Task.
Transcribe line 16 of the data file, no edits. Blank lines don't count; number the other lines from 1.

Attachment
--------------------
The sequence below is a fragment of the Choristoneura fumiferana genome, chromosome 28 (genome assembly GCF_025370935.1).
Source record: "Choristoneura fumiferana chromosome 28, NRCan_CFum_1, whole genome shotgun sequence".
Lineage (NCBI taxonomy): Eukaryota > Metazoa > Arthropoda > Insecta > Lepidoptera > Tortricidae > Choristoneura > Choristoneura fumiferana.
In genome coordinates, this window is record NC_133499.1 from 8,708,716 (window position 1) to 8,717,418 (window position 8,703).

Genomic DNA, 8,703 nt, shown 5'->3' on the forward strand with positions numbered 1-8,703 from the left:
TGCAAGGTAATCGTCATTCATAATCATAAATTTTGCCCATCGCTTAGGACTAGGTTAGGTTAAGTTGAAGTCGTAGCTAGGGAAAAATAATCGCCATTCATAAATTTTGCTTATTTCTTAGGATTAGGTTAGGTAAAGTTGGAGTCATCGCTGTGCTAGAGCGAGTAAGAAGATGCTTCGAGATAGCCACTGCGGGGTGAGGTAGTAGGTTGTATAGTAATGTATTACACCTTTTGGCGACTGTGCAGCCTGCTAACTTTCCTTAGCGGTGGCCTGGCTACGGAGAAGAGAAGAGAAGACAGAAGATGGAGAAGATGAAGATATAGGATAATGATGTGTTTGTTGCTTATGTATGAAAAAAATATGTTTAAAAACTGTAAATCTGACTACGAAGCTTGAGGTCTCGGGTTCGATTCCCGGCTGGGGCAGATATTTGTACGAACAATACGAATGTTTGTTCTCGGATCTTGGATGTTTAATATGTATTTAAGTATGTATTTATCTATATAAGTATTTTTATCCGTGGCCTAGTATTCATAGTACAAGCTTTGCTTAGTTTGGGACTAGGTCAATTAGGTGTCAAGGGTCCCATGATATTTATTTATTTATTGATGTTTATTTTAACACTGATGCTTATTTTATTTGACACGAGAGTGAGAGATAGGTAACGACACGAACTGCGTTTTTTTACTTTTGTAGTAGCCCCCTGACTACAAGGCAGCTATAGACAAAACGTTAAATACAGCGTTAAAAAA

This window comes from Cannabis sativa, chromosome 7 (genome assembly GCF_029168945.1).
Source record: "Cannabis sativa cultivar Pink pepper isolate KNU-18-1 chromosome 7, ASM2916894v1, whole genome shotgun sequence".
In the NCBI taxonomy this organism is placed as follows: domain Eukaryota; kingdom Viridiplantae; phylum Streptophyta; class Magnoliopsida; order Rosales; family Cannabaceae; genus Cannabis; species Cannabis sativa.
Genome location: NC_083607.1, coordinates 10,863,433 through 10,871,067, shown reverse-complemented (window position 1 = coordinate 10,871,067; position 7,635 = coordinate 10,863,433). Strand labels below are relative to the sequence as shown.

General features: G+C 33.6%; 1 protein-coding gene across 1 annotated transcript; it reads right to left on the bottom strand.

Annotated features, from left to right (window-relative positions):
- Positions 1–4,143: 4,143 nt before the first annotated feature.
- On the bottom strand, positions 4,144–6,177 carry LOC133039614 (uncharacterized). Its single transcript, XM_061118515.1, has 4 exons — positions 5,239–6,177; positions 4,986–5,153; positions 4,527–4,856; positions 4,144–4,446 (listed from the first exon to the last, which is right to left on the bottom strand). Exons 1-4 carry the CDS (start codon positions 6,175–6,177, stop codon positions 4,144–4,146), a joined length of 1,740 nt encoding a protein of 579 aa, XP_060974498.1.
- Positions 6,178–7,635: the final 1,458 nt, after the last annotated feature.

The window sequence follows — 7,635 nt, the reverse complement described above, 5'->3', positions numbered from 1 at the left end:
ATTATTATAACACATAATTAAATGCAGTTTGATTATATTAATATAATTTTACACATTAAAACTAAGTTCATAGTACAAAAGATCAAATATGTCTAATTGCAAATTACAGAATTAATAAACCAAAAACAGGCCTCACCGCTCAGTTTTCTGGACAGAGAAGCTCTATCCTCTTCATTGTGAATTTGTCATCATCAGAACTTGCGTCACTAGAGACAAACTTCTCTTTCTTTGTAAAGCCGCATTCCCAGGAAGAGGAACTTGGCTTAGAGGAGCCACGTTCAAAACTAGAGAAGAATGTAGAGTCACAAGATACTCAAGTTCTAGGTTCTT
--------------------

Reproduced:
The window sequence follows — 7,635 nt, the reverse complement described above, 5'->3', positions numbered from 1 at the left end: